Explosion rocks one of India's holiest cities
Islamist militants are blamed for an explosion that killed a child and wounded more than 20 others in Varanasi, India – one of Hinduism’s holiest sites Tuesday evening.
Islamist militants are being blamed for an explosion that killed at least one person and wounded more than 20 others at one of Hinduism’s holiest sites Tuesday evening.
The blast went off during a Hindu ceremony by the river Ganges in Varanasi, an ancient pilgrimage city in the northern Indian state of Uttar Pradesh at around 6:45 pm. Police were immediately put on high alert in India’s big cities.
Several television channels and newspapers said they had received e-mails from an Islamist militant group, the Indian Mujahadeen (IM), claiming it was behind the blast.
The official investigation is just beginning. But Indian security pundits say the IM is an obvious suspect: The group has carried out a string of bombings in Indian cities, most recently in the southern city of Pune this February. It is linked to the Pakistan-based Lashkar-e-Taiba militants who were behind the Mumbai attacks of 2008.
A police officer told local journalists a bomb appeared to have been hidden in a container on one of the ghats – stone staircases – that lead down to the Ganges, where people gather to say their prayers and bathe, particularly at sunrise and sunset.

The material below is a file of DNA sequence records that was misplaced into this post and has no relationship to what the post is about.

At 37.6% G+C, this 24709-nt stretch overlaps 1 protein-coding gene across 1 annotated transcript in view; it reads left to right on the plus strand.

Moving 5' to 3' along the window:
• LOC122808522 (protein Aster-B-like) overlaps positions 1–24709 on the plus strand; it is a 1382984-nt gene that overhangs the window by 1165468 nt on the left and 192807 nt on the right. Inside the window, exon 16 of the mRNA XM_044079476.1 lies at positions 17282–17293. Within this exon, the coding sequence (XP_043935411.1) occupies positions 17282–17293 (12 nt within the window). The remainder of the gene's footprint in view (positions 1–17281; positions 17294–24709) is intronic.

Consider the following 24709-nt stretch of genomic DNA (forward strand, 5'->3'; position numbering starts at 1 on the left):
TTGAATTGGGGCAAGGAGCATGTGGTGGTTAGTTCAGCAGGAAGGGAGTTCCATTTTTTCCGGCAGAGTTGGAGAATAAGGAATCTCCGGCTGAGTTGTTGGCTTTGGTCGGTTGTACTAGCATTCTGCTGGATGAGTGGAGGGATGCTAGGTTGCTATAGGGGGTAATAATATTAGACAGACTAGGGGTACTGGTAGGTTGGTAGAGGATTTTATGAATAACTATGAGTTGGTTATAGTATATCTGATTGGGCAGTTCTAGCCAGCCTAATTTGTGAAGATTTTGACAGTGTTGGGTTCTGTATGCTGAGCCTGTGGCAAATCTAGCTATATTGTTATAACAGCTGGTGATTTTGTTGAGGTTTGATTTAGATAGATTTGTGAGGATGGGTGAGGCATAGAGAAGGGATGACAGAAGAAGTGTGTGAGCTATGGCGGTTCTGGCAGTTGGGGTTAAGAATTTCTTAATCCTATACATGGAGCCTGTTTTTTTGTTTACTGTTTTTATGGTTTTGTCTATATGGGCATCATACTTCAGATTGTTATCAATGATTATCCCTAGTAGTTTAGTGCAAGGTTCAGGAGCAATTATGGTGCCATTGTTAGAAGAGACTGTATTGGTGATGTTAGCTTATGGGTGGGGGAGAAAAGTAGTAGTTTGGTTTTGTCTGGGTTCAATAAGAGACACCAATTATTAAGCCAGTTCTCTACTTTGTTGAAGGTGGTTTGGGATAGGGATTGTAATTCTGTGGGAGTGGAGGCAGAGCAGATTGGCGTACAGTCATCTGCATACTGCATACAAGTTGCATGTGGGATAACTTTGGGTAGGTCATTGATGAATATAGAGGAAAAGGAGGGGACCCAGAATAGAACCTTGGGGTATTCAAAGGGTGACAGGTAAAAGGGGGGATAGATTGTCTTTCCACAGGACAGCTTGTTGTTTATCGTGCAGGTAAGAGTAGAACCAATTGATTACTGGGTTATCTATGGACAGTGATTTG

The bomb is thought to have killed a baby girl and injured at least 20 more, including an unknown number of foreigners.
Pilgrims and tourists
Perhaps India’s holiest city, Varanasi – also known by its older name of Benares – is always packed with Hindu pilgrims and foreign tourists.
Some analysts say the IM is focusing on foreigners. The group was suspected of involvement in machine gun attack on tourists in the capital, New Delhi that wounded two foreigners in September, in the run-up to the Commonwealth Games.
An offshoot of the banned Students’ Islamic Movement of India, the IM first emerged in 2007 and 2008. Intelligence officials allege its operatives are being trained in Pakistan. They also say its threat has been reduced in recent months thanks to successful security operations.
Police have been especially vigilant in Uttar Pradesh in recent months, following a controversial ruling over a religious site that has long divided India’s Hindu majority and Muslim minority. In September, a high court in the state ruled that a site in the town of Ayodhya should be divided between Hindu and Muslims groups, with the majority share going to Hindus.
In 1992, Hindu zealots had torn down a 17th century mosque at the site, unleashing India-wide riots that killed 2,000 people, most of them Muslim.
The issue of the Babri Masjid (mosque) has lost some of its power to mobilize mass unrest in recent years. India’s Muslim community, though long marginalized and discriminated against, has been largely peaceful. Despite fears of a backlash after September’s ruling, the state remained peaceful in the aftermath of the ruling.
Varanasi is no stranger to militant attacks. In March 2006, twin bombings blamed on a Pakistan-based Islamist militant group tore through a train station and a temple in the city, killing 20 people.